A Linguistic Phenomenon: “Bros

Nora Taylor

The newest fad that’s sweeping the nation isn’t an Apple product, a variation on leggings or a hip-hop song with directions for a dance that you should only do whilst drunk. It’s a word. A single word with millions of variations and some very strong connotations. That word is “bro.” It is used as a greeting — “What up bro?!” — an exclamation — “Bro!” — or a term of endearment — “He’s my bro, no question!”
The word bro has seeped into the popular lexicon with a fury rivaled only by that of “whatever” after the 1995 release of “Clueless.”
Bro is by no means a new nickname, but currently it seems that there is almost bro frenzy. People seem to be attempting to out bro each other in conversations.
If one is not using bro in one of its many uses, one is referring to a group of people as bros usually with a notable amount of scorn. What originally began as an ironic catchphrase amongst some has become a utilitarian morpheme for the masses.
Urban Dictionary defines bros as “obnoxious partying males who are often seen at college parties. When they aren’t making an ass of themselves they usually just stand around holding a red plastic cup waiting for something exciting to happen so they can scream something that demonstrates how much they enjoy partying. Nearly everyone in a fraternity is a bro but there are also many bros who are not in a fraternity. They often wear a rugby shirt and a baseball cap. It is not uncommon for them to have spiked hair with frosted tips.”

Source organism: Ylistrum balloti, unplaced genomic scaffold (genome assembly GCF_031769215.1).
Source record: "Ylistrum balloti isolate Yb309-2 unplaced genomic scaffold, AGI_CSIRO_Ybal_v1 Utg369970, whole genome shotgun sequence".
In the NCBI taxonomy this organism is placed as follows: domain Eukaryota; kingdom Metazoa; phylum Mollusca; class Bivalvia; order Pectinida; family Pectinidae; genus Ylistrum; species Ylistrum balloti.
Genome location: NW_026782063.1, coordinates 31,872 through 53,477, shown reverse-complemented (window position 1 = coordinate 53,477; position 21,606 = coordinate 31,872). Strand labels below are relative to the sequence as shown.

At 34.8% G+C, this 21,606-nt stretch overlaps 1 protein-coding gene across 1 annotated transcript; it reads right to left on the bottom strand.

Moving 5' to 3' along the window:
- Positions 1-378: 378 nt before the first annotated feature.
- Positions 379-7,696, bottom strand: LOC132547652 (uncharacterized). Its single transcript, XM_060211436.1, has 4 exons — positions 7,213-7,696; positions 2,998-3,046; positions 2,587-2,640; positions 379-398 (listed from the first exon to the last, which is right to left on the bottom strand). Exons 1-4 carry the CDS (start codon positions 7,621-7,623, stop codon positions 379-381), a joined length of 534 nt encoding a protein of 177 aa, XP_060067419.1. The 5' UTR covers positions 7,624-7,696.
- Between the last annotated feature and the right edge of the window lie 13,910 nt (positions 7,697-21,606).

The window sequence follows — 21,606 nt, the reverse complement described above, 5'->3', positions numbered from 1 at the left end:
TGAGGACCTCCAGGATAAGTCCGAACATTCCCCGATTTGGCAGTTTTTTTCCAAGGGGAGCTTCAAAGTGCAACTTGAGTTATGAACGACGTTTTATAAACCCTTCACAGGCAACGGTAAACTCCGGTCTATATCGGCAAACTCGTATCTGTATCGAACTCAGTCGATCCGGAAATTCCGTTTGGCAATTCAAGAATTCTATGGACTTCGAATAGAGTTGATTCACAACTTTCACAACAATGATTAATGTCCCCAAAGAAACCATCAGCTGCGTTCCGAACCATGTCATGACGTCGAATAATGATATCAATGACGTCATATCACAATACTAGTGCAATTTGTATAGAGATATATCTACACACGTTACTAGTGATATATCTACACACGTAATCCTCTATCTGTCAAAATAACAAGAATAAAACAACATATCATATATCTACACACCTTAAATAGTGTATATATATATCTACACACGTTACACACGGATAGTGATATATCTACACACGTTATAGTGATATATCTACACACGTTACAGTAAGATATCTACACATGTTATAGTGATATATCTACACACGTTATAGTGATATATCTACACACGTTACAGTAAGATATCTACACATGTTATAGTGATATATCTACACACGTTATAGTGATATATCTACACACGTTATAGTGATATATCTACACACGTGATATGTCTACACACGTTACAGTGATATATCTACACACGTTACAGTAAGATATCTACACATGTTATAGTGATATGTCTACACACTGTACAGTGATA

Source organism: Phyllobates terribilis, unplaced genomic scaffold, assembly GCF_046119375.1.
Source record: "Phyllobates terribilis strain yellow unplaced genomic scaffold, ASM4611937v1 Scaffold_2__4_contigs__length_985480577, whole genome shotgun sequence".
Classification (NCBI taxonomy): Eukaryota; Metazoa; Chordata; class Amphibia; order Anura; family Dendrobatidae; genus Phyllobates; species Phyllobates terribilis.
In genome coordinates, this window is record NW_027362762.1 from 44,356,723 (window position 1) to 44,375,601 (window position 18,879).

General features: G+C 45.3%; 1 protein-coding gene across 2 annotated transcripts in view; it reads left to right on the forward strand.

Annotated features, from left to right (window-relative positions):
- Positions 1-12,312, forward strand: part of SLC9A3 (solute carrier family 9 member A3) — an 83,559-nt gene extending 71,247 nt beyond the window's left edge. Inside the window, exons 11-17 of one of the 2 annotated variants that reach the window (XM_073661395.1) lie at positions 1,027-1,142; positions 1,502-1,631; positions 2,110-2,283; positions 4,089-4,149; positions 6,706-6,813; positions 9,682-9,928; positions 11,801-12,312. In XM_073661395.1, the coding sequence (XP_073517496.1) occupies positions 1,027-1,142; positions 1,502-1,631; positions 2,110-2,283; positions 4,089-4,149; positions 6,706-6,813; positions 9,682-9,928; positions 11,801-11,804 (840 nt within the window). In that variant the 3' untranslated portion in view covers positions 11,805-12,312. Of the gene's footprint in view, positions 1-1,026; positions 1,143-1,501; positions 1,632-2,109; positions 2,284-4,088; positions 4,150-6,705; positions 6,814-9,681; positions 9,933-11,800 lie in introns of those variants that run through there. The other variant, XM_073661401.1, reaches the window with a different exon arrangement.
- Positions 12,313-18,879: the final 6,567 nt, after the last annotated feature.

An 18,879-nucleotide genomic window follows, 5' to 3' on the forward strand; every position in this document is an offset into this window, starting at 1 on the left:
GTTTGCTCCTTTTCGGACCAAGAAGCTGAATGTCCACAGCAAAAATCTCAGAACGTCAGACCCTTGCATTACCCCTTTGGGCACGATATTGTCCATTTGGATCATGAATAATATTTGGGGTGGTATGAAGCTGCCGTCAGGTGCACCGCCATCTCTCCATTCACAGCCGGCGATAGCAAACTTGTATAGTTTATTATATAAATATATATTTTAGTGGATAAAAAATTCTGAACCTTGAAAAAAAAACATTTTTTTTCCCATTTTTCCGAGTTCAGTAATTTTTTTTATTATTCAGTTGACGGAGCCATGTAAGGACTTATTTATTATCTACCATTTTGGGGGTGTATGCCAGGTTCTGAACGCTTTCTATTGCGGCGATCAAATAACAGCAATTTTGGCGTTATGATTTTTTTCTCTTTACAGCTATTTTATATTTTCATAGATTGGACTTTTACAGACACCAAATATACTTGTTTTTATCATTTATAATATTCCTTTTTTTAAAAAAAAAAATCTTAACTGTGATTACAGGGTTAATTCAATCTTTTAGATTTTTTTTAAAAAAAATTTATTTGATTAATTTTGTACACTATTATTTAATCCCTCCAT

The above definition is interesting because other definitions offer differing descriptions, with an interesting class difference. The aforementioned bro is almost always associated with college, whereas the other bros are described as people who wear wife-beater tanks, drive trucks, have gross hair and work at car shops. It is often mentioned or implied that bros are white, but as the sister of a black bro, I can assure that the “bro” phenomena is not limited to the Caucasian race alone.
In a brief roundtable discussion about bro, it was agreed that bro has usurped its predecessor, “dude.” Bro is loved for its versatility, reminiscent of everyone’s favorite f-bomb. Some examples are “Broseph,” “Broham,” “Bro-Ha,” “Bro-fo’sho” and for those who find it to burdensome to complete the “o” sound, “bra.” When asked about the resurgence of bro into the vocabulary of his peers, junior Pete Huck said, “Yeah … I think it’s good.”
One has to wonder why certain words catch on or make comebacks when others simply fade away. For now we shall just have to make due with a cacophony of “bros” and “bro” derivatives and bide our time till “jive turkey” makes a comeback.

Top